I had written a foreword for the new edition of Jay B. Laws’ The Unfinished, which was brought back into print yesterday byReQueered Tales–this was the essay I was struggling with several months ago–and while I did get it finished (the publisher loved it, I might add, writing me back to tell me it was beautifully written), in the posts about the book’s release yesterday I was referred to as “legendary writer Greg Herren” and other such complimentary things. I am always, inevitably, taken aback by such pronouncements–I don’t see myself as legendary, or any of the other kind ways people refer to me these days; mainly because when I think of legendary queer crime writers I think about Michael Nava and John Morgan Wilson, among others. It isn’t fake humility, either–although I’ve been accused of that before. I generally don’t, as a rule, tend to think about myself in those kinds of terms; therein lies, I believe, the path to madness–which I really don’t need any help finding, thank you very much. Felice Picano told me once, a long time ago, that if you stick around long enough you’ll get respected for the longevity, if nothing else…and it’s also weird to me when I realized I’ve been doing this consistently for seventeen years.

I was also thinking, in my roundabout way last night, about the need to buckle down and focus. I was talking with another writer friend yesterday about short stories–we’d both written a story for the same anthology–and we exchanged our stories, which turned out to be vastly different. But I loved hers–it’s wickedly funny–and she loved mine, which was also very cool. I love writing short stories, even though I often struggle with them, and right now I have two out for submission, and about three that are pending publication. I have two collections I want to do–Monsters of New Orleans, which would be Gothic horror stories set here, and Once a Tiger and Other Stories, which would compile my crime short stories that have been written and/or published since Survivor’s Guilt and Other Stories was published. I was also thinking I need to rename Once a Tiger and Other Stories; maybe This Town and Other Stories, since people really seemed to like my story in Murder-a-Go-Go’s a lot. I was also thinking about doing the four novellas into one book thing, like Stephen King has done–which would most likely have  Never Kiss a Stranger anchoring the collection. I’d of course have to get permission from Kensington to reprint “The Nightwatchers” in this collection, and if they don’t give it to me, I’d have to write another, which wouldn’t be the end of the world, either. I’d always wanted to turn “The Nightwatchers” into a series; it’s loosely connected to both the vampire novella and novel I later wrote as Todd Gregory–“Blood on the Moon” and Need–but have never gotten back to them. (The next book I’d planned would have been Desire.)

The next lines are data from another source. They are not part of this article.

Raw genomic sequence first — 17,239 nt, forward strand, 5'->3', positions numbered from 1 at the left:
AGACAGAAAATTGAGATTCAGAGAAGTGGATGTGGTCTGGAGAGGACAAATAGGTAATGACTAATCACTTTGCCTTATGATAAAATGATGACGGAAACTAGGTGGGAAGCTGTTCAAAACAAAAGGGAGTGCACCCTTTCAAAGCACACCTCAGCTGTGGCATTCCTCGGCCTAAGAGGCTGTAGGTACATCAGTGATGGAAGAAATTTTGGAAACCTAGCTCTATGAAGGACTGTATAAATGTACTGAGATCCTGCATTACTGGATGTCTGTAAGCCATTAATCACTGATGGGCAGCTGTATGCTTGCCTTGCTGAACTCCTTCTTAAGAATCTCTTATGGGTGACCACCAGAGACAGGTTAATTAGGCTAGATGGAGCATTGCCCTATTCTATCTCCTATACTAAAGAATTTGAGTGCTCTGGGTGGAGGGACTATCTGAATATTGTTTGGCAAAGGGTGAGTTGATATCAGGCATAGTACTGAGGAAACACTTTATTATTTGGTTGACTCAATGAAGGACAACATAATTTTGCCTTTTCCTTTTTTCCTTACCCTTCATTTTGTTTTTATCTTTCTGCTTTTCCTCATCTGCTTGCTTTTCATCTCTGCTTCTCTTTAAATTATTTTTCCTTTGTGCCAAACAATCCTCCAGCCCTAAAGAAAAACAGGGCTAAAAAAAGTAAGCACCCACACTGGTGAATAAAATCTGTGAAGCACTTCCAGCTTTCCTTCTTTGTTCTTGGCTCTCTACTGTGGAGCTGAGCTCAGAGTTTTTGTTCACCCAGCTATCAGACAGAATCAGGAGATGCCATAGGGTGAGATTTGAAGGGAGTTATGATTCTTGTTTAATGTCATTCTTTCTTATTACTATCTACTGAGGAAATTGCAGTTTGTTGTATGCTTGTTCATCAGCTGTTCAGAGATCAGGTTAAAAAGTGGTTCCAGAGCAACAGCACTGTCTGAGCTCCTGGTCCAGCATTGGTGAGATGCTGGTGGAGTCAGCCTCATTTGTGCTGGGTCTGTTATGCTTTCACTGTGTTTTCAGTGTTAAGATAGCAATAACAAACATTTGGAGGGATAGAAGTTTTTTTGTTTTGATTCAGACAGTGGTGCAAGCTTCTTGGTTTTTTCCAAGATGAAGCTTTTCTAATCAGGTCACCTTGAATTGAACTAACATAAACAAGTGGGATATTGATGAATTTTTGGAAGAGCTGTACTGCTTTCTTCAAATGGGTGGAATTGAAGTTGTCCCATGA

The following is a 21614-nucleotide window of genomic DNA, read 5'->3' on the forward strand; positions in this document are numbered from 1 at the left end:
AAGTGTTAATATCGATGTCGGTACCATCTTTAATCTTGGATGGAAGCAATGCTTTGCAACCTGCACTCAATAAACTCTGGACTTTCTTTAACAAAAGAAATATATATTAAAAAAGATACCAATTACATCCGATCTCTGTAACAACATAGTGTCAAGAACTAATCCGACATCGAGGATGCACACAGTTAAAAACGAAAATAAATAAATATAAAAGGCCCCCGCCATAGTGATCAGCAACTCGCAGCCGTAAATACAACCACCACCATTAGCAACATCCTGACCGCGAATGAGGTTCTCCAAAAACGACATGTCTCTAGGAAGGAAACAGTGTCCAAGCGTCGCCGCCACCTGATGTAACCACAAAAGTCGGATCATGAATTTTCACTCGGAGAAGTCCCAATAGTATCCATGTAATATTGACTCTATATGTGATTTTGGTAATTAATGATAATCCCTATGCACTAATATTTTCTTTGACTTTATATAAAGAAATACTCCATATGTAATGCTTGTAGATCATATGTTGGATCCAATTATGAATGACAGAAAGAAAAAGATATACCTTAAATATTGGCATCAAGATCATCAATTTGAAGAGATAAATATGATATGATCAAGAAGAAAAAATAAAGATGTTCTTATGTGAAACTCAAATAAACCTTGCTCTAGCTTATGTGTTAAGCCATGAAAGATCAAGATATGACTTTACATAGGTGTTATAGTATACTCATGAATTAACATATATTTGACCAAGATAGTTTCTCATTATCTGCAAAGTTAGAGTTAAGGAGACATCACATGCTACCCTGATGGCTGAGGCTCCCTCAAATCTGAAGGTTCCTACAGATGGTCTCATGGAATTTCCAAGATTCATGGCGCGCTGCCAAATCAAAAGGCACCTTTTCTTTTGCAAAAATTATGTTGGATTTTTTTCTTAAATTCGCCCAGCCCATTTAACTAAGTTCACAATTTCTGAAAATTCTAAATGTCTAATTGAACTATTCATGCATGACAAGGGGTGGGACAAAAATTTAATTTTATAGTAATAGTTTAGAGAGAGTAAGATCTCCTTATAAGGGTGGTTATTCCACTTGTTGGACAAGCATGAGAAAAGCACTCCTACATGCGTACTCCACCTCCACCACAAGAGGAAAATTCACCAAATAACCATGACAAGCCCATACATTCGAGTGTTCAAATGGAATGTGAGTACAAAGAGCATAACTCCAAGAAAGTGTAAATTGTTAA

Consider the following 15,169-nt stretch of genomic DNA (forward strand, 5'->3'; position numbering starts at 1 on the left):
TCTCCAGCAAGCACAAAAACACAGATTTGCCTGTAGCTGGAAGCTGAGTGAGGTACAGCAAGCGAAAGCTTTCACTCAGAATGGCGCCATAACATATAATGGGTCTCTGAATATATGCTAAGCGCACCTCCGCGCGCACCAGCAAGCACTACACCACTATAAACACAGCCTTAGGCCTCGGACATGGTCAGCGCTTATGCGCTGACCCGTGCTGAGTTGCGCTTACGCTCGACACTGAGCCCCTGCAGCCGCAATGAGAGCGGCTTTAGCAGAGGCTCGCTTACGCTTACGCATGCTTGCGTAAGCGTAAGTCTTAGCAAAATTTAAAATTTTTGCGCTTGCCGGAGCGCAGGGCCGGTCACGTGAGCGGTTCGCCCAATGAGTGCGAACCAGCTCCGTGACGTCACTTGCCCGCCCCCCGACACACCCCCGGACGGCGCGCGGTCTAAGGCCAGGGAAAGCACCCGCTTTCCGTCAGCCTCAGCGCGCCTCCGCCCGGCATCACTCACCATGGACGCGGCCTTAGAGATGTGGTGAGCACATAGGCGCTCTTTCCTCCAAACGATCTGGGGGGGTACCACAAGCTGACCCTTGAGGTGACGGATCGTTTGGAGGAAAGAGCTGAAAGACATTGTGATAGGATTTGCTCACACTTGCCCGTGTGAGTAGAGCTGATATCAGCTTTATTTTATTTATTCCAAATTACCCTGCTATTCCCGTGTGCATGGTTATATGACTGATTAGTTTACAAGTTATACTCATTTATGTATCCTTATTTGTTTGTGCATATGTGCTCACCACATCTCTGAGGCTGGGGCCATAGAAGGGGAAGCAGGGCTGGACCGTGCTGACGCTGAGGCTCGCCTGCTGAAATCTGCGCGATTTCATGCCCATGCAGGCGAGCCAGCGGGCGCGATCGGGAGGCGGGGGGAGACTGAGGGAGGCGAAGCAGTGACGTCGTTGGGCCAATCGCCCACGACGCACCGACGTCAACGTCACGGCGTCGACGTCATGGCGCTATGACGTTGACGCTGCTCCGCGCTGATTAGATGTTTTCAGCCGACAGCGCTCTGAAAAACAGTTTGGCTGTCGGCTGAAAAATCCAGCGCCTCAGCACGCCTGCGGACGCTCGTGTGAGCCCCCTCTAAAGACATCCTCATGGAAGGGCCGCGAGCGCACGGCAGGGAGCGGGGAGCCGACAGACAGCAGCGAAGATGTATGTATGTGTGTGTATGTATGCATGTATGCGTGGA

I was also thinking I should dedicate another book to the Judge and Janet; the game experience was so amazing on Saturday night I should do something incredibly nice for the two of them again.

And maybe I should revisit Sleeping Angel. It, along with Sorceress, was set in the mountains of California, in the small city of Woodbridge; I’d intended to write several novels set there, and connect all my y/a fiction together in some way. Laura, the main character in Sorceress, was from the small rural area of Kansas where I also set Sara; and I keep forgetting that Dark Tide is also kind of connected to Bury Me in Shadows, which is also kind of connected to Lake Thirteen and Sara. 

I also have an unfinished manuscript, tentatively titled Spellcaster, which is also set in Woodbridge with some character overlap.

I was trying to do an R. L. Stine thing.

And on that note, the bills aren’t going to pay themselves, so I best put on my mining cap and head back into the spice mines.